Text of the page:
IEP or IRS—Which Meeting Do You Dread the Most?


If you’re like 99% of the parents of a special needs child the IEP meeting or Individualized Education Plan meeting can be more intimidating than a visit from the IRS. IEP meetings are filled with well-meaning educators, principals and children’s advocates that speak a language so foreign you feel as if you need a translator. IEP meetings determine the educational goals your child will have for the entire year. If they’re too low, he may meet them all early in the year and feel like he’s wasting his time, which is frustrating. If they’re too high, he may not be able meet many of them and that’s also frustrating. The IEP meeting is your chance to have input as to what is appropriate for your child’s goals based on his abilities and progress from the previous year. Here are five simple steps to insure a great IEP meeting.


1. Give 100% of your attention and time to developing relationships with the people at the IEP meeting. 

They are your partners. They are your team for your child’s education. You cannot lead a team that you refuse to join. Treat everyone at the table with respect. It goes back to the basic rule you learned in kindergarten. Treat them, as you would like to be treated. The future of your child’s education lies not only in your hands, but also in theirs.


2. Keep the focus on your child.

This is not a meeting to debate who is right or wrong. It is a meeting to determine an individualized education plan that suits your child’s needs. Every child is different, as is every adult. Try to be patient with them as you explain your child’s method of learning. You must be as or more educated about the objective realities of your child’s disability so you can talk to these people as your peers. 


3. Back up your words with facts.

You know your child better than anybody else. If certain methods have been proven to teach your child bring evidence of this to the meeting. For example, if your child is a visual learner, bring a copy of the visual cues that you use to teach your child anything from potty training to where to hang his coat. 


For instance, on our microwave there is a picture of popcorn with the number 3 so Justin knows that when he closes the door and pushes 3 minutes that the popcorn will cook. On our refrigerator we have side-by-side water and ice so there is a picture of the ice cubes where they come out and water where it comes out. 


At school he has a visual schedule that starts at nine in the morning. At his school playtime is from 9-9:30am so we move the “little magnetic Justin man” to the swings for that half hour. Then his teacher sets the timer for 30 minutes so Justin knows when the timer goes off that it’s time for the “little magnetic Justin man” to move from the swings to the library.


    4. Spend  time listening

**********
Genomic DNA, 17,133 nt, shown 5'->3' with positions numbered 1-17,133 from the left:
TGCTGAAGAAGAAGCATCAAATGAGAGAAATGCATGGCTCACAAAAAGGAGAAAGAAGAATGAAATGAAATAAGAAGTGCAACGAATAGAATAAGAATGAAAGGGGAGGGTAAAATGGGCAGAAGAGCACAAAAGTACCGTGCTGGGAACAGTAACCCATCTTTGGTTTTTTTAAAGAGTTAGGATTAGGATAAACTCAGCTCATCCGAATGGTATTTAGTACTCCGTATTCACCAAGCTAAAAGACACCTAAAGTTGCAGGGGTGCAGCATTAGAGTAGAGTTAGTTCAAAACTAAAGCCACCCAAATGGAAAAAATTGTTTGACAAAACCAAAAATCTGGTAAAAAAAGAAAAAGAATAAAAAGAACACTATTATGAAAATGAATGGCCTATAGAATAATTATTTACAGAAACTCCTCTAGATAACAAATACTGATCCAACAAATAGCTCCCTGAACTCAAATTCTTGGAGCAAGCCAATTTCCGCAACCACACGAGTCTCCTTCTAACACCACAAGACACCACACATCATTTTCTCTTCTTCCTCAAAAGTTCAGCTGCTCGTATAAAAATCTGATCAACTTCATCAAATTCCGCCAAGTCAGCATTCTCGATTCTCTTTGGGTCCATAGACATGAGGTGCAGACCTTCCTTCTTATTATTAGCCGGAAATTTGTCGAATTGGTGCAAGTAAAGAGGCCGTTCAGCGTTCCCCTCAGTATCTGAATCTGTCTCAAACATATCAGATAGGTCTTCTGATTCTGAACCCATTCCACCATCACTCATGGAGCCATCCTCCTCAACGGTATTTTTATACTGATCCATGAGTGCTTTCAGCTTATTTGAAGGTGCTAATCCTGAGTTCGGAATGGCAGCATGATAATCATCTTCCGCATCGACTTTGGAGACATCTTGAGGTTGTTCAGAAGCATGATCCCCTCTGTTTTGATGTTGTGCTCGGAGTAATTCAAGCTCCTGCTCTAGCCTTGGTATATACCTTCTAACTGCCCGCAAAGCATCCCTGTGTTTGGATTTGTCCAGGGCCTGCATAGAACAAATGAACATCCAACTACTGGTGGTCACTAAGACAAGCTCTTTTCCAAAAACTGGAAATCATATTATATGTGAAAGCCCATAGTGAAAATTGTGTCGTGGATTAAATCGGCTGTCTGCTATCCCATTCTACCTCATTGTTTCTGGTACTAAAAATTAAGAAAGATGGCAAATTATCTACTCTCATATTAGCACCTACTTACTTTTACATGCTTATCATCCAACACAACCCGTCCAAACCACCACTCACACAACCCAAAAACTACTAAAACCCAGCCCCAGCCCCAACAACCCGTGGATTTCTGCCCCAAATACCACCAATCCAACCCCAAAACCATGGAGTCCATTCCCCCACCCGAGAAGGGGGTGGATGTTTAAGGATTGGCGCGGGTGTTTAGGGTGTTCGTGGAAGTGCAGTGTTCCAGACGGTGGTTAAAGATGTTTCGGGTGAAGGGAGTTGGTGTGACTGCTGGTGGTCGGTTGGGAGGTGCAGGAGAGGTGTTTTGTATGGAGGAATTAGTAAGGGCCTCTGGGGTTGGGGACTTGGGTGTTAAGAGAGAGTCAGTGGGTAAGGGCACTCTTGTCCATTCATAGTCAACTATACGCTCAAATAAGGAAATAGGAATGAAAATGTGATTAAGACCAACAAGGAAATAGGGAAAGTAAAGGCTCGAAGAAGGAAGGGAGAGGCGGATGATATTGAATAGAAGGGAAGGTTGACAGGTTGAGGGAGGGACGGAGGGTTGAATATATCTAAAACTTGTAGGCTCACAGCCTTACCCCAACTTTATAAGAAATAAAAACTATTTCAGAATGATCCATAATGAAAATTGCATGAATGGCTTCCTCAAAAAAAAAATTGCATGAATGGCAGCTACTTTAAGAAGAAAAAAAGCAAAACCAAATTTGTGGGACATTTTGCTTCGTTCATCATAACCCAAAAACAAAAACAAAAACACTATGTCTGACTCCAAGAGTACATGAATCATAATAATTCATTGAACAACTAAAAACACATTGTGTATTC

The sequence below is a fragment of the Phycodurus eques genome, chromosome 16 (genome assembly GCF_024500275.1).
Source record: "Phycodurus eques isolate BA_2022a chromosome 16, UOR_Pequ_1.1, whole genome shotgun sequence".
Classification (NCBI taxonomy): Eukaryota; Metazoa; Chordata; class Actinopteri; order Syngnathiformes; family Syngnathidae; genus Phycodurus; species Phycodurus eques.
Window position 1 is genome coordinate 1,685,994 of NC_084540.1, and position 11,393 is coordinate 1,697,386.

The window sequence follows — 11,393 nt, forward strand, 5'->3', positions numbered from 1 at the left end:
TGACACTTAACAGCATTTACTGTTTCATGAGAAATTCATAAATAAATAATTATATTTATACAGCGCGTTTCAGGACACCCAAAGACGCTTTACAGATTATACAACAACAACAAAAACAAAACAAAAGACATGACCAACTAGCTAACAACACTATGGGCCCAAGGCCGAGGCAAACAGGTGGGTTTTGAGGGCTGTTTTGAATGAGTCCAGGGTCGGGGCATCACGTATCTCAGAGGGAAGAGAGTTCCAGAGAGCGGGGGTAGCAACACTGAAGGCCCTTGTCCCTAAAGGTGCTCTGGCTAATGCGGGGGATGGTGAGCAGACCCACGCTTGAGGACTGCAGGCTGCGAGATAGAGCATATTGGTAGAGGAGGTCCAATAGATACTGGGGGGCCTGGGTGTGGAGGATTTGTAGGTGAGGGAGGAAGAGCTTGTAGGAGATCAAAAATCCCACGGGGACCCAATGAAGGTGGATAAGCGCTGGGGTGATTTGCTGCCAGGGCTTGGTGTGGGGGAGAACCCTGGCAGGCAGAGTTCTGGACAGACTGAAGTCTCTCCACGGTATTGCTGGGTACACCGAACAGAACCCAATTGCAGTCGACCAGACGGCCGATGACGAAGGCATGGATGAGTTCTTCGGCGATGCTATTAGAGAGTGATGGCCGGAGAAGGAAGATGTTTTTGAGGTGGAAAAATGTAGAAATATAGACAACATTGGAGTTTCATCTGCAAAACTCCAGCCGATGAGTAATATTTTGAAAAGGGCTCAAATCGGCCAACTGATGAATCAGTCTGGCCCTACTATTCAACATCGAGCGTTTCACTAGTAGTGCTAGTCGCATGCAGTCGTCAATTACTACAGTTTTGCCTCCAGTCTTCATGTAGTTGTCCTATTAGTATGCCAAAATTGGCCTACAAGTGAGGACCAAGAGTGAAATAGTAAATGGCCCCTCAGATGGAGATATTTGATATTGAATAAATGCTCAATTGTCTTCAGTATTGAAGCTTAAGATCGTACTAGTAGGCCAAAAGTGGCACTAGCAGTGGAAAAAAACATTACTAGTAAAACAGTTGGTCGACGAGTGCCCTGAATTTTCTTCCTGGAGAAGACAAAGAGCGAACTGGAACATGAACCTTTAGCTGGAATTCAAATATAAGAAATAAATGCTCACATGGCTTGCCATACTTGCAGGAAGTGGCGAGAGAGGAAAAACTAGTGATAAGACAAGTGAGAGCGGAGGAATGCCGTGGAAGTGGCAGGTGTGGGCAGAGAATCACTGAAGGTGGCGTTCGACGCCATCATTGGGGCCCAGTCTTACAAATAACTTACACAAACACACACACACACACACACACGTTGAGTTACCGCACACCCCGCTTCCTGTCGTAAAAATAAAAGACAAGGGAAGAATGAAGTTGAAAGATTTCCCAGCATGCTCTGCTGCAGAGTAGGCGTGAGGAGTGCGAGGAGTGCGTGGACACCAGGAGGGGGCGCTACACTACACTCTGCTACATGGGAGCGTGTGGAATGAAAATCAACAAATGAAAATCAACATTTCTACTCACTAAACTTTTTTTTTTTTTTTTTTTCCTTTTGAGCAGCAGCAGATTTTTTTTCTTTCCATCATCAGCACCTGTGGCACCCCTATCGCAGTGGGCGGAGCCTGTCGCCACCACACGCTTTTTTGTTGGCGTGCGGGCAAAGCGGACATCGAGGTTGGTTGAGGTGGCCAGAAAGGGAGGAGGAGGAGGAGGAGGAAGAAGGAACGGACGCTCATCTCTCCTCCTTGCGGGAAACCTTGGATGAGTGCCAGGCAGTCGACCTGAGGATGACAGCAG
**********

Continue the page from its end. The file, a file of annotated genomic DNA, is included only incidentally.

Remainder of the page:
Pay attention and takes notes. Sometimes it’s hard to listen if someone is saying something you think you don’t want to hear. Keep in mind what they are saying, even though at first it may not be what you want to hear, may be the key to your child’s education. 


This happened to me. I did not want Justin to be in four hours a day of inclusion (where autistic children go to regular classrooms). All I could envision was children making fun of him. Little did I know the friends he would make. 


For the first two weeks inclusion was very hard for Justin. After all this was a regular classroom with regular rules. No meltdowns allowed. Eventually the very children who I thought would make fun of him taught him how to behave. Justin was assigned a buddy named Sam and a buddy named Dan. Sam and Dan helped him find his chair and even held his hand to calm him down when he started to get aggravated. Sam and Dan have moved up a grade and Justin has not. But they still come visit him every day. When Justin crossed the finish line at the Special Olympics Sam and Dan made a banner that had the handprint of all their classmates and it said, “High five for Justin. You go Justin!!!!!” And just think, if I would have turned a deaf ear on this idea of inclusion what my child would have missed.


5. Get a written summary of your meeting.

It’s a federal law that you must receive a copy of the minutes and the goals set at your IEP meeting. Go ahead and schedule weekly communication with all your child’s teachers. In Justin’s case we have “the traveling folder” that stays in his backpack. Justin’s teacher and I write notes back and forth two and three times a week. 


It’s an excellent source of communication and at the end of the year it’s also an excellent record of how far your child has come. Speak with the teacher and ask what method is most convenient for him/her. Sometimes it’s email, sometimes a telephone call, but for us the folder has served all purposes. You also need to schedule your next IEP meeting while everyone is there. I didn’t do that the last time and now have to try to resolve schedule conflicts with all involved. And it’s a huge pain when your average IEP meeting has four to six participants. Next time, I won’t forget.


Hopefully these tips will help you with handle all the challenges of school in the coming years. IEP meetings are the backbone of your child’s education. You act as the chiropractor and adjust them as you see fit. 


Help is out there. Go to for more guidance and information. Donna Richards, autism advocate and expert, is mother of five sons, one with autism. She is author of My Brother’s Keeper, a kindergartner’s view of autism, a book written with her son Jace when he was 6 years old.